Having lived a good life

Last night was the quasi-monthly meeting of the bookclub to which I belong.  Wait, I think I should restate that…of which I am a member.  That is more accurate, as after last night I’m not so sure about the belonging part.  The book we read was, The Middle Place, by Kelly Corrigan.  It was a memoir about the author’s and her father’s bouts of cancer which took place roughly at the same time.  Actually it was kind of a love letter to her father.  As such it was very well done.  Never mind that I didn’t really like either the author or her father.  The book was a quick read and is well written.

What it is also about is the time in life when you are someone’s mother and someone’s daughter at the same time.  You are in the “middle place.”  Before I go further I should say that I am the age of the other club members’ parents.  All but me are in their mid to late thirties.  Usually that isn’t an issue, except that they are all best friends as well and I’m just a fringe bookclub member.  But that’s okay.  The books are always good and I like the women in the group.  I’m just a lot older.  I was invited to join by one of the original members who has been my friend since we went through student teaching together a long time ago.

Last night as we discussed the book, someone said that “we” are all in the same place as the author of the book, which isn’t true for me, but NBD.  Eventually the zinger dropped.  “My dad just turned 60 this weekend.  He’s healthy and active, but really, if he got sick and died now, it wouldn’t be such a big deal.  He’s older, he’s lived a good life.  He’s not raising little kids.”  While I totally get the kids part, and I can’t imagine not living to raise one’s children, I’m definitely not in agreement with the other part.  She’s talking about my peer, and I don’t feel that the part about being done and ready to go now.  I have not yet looked at my life in that way.  I still see myself as having a lot of things left to do.  I’m not even thinking of retiring yet.  Frankly, the comment just creeped me out.  Made me wonder why I was there.  Or if I should return.  But I’ll get over it.  As long as the books are good.

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6 thoughts on “Having lived a good life

  1. dkzody says:

    Lynn, you are so funny, and right in line with me! 60 and you can kick the bucket? Sheesh. Were we like that at 30? Maybe, but I’ve always thought 70 was a good life. Of course, I am not interested in retiring but I am ready to retool and do something different. This teaching job has just gotten too hard around here in the inner city.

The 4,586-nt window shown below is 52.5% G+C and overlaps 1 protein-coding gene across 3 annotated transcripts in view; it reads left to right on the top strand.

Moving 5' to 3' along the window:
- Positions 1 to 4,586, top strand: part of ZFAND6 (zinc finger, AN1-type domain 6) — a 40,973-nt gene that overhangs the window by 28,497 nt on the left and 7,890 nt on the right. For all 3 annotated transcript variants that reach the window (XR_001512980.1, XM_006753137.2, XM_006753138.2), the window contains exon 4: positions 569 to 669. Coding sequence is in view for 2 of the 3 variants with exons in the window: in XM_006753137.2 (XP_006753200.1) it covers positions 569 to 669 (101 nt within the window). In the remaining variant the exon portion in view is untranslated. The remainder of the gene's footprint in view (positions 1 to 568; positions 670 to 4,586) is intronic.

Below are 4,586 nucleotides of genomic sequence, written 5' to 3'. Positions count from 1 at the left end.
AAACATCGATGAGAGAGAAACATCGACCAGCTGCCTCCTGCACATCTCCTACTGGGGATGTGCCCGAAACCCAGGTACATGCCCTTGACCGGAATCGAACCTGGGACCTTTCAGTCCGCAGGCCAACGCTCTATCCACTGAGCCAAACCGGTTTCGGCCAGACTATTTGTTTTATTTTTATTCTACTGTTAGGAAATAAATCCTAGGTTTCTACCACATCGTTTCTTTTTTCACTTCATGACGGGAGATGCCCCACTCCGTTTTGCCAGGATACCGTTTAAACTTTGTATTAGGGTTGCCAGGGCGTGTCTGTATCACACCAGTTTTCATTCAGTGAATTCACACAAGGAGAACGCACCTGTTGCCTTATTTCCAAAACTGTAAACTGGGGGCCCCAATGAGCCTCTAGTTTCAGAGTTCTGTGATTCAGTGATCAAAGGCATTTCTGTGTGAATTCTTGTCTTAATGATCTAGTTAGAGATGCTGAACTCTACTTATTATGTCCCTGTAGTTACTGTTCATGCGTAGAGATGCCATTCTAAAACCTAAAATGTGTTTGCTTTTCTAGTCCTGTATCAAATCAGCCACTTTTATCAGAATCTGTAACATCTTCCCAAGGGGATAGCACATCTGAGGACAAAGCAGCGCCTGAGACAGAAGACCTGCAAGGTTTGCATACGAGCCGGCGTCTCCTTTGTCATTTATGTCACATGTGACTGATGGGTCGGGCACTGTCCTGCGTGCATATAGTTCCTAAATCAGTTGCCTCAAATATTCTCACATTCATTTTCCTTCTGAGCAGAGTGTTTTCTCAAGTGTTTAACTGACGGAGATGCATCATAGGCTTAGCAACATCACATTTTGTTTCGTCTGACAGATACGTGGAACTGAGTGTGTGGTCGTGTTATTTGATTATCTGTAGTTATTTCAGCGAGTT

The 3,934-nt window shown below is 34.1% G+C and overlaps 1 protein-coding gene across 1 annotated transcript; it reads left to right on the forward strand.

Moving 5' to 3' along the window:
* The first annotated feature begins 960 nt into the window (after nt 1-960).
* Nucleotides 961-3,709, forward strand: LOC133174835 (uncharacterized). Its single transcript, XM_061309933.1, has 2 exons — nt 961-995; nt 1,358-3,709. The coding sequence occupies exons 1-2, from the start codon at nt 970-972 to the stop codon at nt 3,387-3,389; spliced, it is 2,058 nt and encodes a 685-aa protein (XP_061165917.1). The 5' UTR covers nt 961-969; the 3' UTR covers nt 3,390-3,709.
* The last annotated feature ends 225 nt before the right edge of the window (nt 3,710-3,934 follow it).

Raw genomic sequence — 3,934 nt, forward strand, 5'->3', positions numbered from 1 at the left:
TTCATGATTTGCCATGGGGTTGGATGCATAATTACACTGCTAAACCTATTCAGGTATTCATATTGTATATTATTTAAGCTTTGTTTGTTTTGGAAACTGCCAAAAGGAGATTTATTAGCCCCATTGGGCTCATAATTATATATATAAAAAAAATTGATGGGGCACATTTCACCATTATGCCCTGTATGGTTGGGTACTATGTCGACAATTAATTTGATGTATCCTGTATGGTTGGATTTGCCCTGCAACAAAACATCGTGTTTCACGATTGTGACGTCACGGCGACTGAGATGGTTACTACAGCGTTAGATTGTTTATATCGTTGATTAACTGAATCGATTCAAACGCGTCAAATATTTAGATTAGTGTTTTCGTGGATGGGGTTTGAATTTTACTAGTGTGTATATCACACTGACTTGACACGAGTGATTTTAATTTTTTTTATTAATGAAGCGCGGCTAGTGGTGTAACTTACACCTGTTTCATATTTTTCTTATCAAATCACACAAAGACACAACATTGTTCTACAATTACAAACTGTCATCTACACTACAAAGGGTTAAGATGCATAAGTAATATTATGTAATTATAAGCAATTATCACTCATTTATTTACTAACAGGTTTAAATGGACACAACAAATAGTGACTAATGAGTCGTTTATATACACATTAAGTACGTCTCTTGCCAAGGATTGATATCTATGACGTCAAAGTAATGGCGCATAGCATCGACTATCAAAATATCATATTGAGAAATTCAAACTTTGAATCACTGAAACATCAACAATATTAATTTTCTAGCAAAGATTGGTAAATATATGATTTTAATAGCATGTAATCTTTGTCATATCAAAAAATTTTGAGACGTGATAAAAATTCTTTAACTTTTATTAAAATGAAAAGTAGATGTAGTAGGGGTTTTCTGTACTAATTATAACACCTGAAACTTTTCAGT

As for the book group, that’s why I’m no gungho to do much with the writing project people here.

  2. lynnjake says:

    My mom is 84 and going strong, so I have a definite view towards longevity! If I had been teaching long enough I think I’d be thinking about “retooling” as well. About the WP – have you gone on our ning lately? We’ve been having so much fun writing together. Some people write from far away, and others of us meet at Chico State and write together once a month and then read it out loud. We laugh so hard at some of it. It definitely takes the edge of a hard day!

  3. dkzody says:

    Hey, I met some Chico people today at Fresno State. They are mostly community college teachers and ROP and are coming to visit my entrepreneurship class tomorrow. I mentioned blogging with you to them when we talked today.

  4. lynnjake says:

    Interesting about the Chico people. I bet they will love your class, from the sound of it. I wonder if I know any of them. Chico’s pretty big, and I don’t teach at the college, so probably not, but could be!

  5. blkdrama says:

    Hi to both of you ladies who have come before me and are on my wavelength. 88 for my dad, 85 for my partner. My mom 90 and I’m coming up on 60 and can’t believe it.
    And to think I’m officially retired? No way!
    I’m proud to share this group with you two. I’m not sure about that book club Lynn.
    Bonnie

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